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Josh Green Secrets of Ash

Atlanta author and journalist Josh Green discusses his new novel, Secrets of Ash

Author and journalist Josh Green is best-known among Atlantans for his work as the editor of Curbed and Urbanize. Recently, he published his first novel, Secrets of Ash—a propulsive suspense novel with enough twists and turns to keep you reading until dawn. We caught up with Green recently to discuss the book and how he approaches fiction writing versus journalism.
WABE host Rose Scott

WABE host Rose Scott sounds a lot like Atlanta

If there’s an Atlantan with something interesting to say, there’s a good chance they’ve said it to Rose Scott. Her radio program, Closer Look, which airs live every weekday afternoon on local NPR member station WABE, hosts a vibrant cross-section of the city’s movers and shakers, interviewed by Scott herself. “I always say we’re a curator of conversations,” she told me. “Community conversations.”
Q&A: New editor-in-chief Leroy Chapman shares his vision for the Atlanta-Journal Constitution

Q&A: New editor-in-chief Leroy Chapman shares his vision for the Atlanta-Journal Constitution

Leroy Chapman is leaning into this moment with a sense of awe and reverence. On March 23, the Atlanta Journal-Constitution announced the 52-year-old would become the newspaper’s editor-in-chief, a promotion from his role as deputy managing editor. It’s a historic first, marking the first time in the newspaper's 155-year history that a Black person has served in this capacity.
Independent journalism news outlets Atlanta

Journalism is struggling. In Atlanta, new indie outlets are finding ways to make it work—and bringing in important voices

In just the past five years, Atlanta Civic Circle, Capital B, Canopy Atlanta, the Atlanta Community Press Collective, and local bureaus of Axios and the national investigative news site ProPublica have all set up shop in Atlanta. Decaturish, which turns 10 this year, is focused on repairing the old-school, community-newspaper model. Independent outlets are not only challenging revenue models—they’re changing the way local outlets approach journalism itself.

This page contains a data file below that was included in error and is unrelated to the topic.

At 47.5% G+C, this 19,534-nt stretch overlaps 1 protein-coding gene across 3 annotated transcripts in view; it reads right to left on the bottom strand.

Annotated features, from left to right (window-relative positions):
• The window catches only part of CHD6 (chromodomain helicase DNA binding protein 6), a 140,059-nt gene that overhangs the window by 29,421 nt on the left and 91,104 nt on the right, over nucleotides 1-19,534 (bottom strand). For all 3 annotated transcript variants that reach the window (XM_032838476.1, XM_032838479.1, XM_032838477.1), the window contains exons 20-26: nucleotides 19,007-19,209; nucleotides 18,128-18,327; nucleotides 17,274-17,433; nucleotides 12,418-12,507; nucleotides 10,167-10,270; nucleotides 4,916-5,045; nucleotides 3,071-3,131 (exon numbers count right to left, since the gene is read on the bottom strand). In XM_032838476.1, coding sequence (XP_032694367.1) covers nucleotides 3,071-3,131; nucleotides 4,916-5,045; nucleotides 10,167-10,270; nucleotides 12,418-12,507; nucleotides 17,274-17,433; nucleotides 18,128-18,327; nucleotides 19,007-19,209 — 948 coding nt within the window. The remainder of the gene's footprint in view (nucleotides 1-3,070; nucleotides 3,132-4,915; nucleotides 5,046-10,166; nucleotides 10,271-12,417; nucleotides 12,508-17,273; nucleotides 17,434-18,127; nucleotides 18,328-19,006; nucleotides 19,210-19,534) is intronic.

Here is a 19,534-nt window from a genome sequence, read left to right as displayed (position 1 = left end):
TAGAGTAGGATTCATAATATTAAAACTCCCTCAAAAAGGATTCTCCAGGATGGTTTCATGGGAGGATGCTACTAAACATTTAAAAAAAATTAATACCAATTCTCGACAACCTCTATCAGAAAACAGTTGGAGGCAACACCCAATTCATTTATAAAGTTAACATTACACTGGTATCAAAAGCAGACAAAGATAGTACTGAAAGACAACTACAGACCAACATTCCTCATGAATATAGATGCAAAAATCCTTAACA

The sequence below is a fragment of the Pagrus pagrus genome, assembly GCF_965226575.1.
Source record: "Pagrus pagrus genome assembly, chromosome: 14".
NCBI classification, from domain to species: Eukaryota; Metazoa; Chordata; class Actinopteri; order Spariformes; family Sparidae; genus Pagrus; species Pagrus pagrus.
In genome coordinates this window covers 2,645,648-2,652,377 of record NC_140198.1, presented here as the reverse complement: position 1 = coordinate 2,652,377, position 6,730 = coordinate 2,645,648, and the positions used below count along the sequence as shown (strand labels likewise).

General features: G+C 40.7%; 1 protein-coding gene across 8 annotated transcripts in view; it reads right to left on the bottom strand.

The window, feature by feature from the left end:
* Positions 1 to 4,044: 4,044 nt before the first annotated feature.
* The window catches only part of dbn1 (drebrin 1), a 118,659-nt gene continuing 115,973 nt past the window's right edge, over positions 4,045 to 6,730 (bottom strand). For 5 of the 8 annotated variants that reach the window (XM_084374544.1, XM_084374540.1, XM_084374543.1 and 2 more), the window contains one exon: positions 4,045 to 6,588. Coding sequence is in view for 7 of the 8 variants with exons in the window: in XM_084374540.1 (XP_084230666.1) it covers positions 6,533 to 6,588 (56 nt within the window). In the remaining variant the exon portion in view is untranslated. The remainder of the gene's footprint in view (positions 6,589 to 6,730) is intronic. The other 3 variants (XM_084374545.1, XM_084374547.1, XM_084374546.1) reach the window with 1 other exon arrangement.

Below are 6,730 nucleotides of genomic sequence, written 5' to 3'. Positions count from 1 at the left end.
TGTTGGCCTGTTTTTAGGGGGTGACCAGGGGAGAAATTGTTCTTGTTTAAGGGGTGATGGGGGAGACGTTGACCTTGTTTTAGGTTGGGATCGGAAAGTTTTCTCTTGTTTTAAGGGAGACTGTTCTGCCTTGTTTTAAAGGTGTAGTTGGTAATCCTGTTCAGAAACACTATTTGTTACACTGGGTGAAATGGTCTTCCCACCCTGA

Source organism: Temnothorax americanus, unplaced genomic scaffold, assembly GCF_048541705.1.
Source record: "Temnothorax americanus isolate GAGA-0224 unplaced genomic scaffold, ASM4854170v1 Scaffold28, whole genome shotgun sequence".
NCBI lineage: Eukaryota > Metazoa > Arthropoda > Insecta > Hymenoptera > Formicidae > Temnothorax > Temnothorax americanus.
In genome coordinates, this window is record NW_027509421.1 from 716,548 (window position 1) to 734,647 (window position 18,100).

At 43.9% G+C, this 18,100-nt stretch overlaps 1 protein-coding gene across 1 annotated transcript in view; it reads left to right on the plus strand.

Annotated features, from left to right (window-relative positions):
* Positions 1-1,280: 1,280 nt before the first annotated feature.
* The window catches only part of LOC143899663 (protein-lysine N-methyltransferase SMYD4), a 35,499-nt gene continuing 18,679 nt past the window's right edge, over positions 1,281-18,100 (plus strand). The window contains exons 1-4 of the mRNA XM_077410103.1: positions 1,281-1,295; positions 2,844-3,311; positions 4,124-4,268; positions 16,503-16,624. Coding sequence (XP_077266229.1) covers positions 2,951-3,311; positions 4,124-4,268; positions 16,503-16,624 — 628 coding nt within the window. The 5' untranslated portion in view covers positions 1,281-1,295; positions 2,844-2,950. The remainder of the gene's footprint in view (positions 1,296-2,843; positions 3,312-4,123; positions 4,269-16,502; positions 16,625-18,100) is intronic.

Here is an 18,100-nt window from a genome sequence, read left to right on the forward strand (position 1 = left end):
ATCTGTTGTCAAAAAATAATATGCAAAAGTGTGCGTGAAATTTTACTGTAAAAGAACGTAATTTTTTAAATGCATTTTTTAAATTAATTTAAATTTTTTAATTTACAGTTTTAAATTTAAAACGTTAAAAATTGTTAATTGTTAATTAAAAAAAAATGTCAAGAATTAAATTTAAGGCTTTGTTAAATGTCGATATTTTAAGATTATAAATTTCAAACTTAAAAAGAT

Great Speckled Bird

Great Speckled Beacon: A brief history of the underground paper that united Atlanta’s youth

The Great Speckled Bird was born in controversy. The front page of its first issue, in March 1968, featured an illustration of then-publisher of the Atlanta Constitution Ralph McGill, alongside Lyndon B. Johnson and Jesus, emerging from a cracked egg.
Rene Alegria MundoNow

As MundoNow, Georgia’s largest Spanish-language media company is reaching out to a bilingual, bicultural audience

Latino Americans are increasingly bilingual or English-language preferred, and the award-winning news outlet, formerly Mundo Hispánico, is ready to meet the moment
Sierra Jenkins

Sierra Jenkins deserved more

At 25, Sierra's life and journalism career were just beginning. She was shot and killed this past weekend in her hometown of Norfolk, Virginia. Here, we remember our friend and colleague.
Kasim Reed

Will Atlanta journalists miss boxing with Kasim Reed?

In this period between Mayor Keisha Lance Bottoms’s last public address and Mayor-elect Andre Dickens’s first one, we took a moment to see if local media aren’t a bit disappointed that they didn’t get another four years of covering the former mayor.
Jonesboro Clayton County Georgia

The Clayton Crescent made headlines for its 2020 election coverage. Without funding, it’s days away from shutting down.

Last November, Robin Kemp’s scrappy Clayton County news outlet made worldwide headlines for its local coverage of the dramatic 2020 presidential election. But a year later, due to a lack of funding, the nonprofit is in danger of shutting down.
WSB-TV anchor Jovita Moore dies at 54

Atlanta remembers WSB-TV anchor Jovita Moore

On Thursday night, almost seven months after doctors diagnosed her with glioblastoma brain cancer, longtime WSB-TV anchor Jovita Moore died at her home, surrounded by her family. She was 54.

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